This SA entrepreneur is turning caterpillars into biscuits and chocolates that are gaining global attention

Abu Mubarik February 09, 2023
Vesela tried to woo reluctant customers with biscuits and protein bars at a recent food fair in Johannesburg's upmarket Sandton district EMMANUEL CROSET AFP

Caterpillars or mopane worms in South Africa are a valuable source of protein and are also environmentally friendly when farming and requires no extra water or land. They naturally breed and feed on mopane trees, which grow in hot and dry regions of southern Africa.

Mopane is eaten in many communities in South Africa’s Limpopo province. It is often cooked in a sauce of onions and tomatoes. One South African entrepreneur wants to export the delicacy to the rest of the world but not in the form it is popularly consumed in South Africa, according to AFP.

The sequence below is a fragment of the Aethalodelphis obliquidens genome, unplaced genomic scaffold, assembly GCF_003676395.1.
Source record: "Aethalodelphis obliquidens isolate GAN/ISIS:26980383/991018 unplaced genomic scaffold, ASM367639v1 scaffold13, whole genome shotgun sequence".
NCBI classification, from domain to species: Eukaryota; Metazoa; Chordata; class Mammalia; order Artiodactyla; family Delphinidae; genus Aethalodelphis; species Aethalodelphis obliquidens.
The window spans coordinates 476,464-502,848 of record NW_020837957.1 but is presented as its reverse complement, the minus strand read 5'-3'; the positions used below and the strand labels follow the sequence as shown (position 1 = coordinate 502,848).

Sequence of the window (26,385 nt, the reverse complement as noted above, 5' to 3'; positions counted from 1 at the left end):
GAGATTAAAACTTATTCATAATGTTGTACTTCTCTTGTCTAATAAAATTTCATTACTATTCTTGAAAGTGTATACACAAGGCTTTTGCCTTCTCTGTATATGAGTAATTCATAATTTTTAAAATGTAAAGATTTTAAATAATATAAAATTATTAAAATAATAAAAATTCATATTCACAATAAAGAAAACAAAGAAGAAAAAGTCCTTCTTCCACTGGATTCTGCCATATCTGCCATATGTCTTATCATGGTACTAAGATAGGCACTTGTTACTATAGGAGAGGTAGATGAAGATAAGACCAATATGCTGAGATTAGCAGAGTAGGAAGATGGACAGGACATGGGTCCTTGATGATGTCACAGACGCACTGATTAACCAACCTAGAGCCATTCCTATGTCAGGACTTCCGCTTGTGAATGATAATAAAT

A chemical engineer by profession, Wendy Vesela is turning caterpillars into tasty snacks. She turns the black and green mopane caterpillars into savoury biscuits, sweet chocolate protein bars, cereals or smoothies and pizza toppings. She works with rural women who gather the mopanes before they are gutted, boiled and dried. They can subsequently be used whole or milled, she explained to AFP.

According to her, she ventured into turning caterpillars into snacks so as to change the way edible caterpillars are viewed and eaten, particularly in Western Europe, where many still have fears eating insects, according to AFP.

Vesela said her organic products have caught both local and international attention. The caterpillars are “a healthier option of protein,” she told AFP. And it’s “not a worm. So, people have just to get over that fear.”

At a recent event, Vesela pitched her products to potential customers in Johannesburg’s upmarket Sandton district. Health experts have said over the years that mopanes are a better source of protein than many other foods consumed. They are high in protein, essential fats and minerals, particularly iron.

Since Vesela started her venture nearly three years ago, there have been rising demands and she plans to expand her business and have multiple harvests a year.

Last Edited by:Mildred Europa Taylor Updated: February 9, 2023


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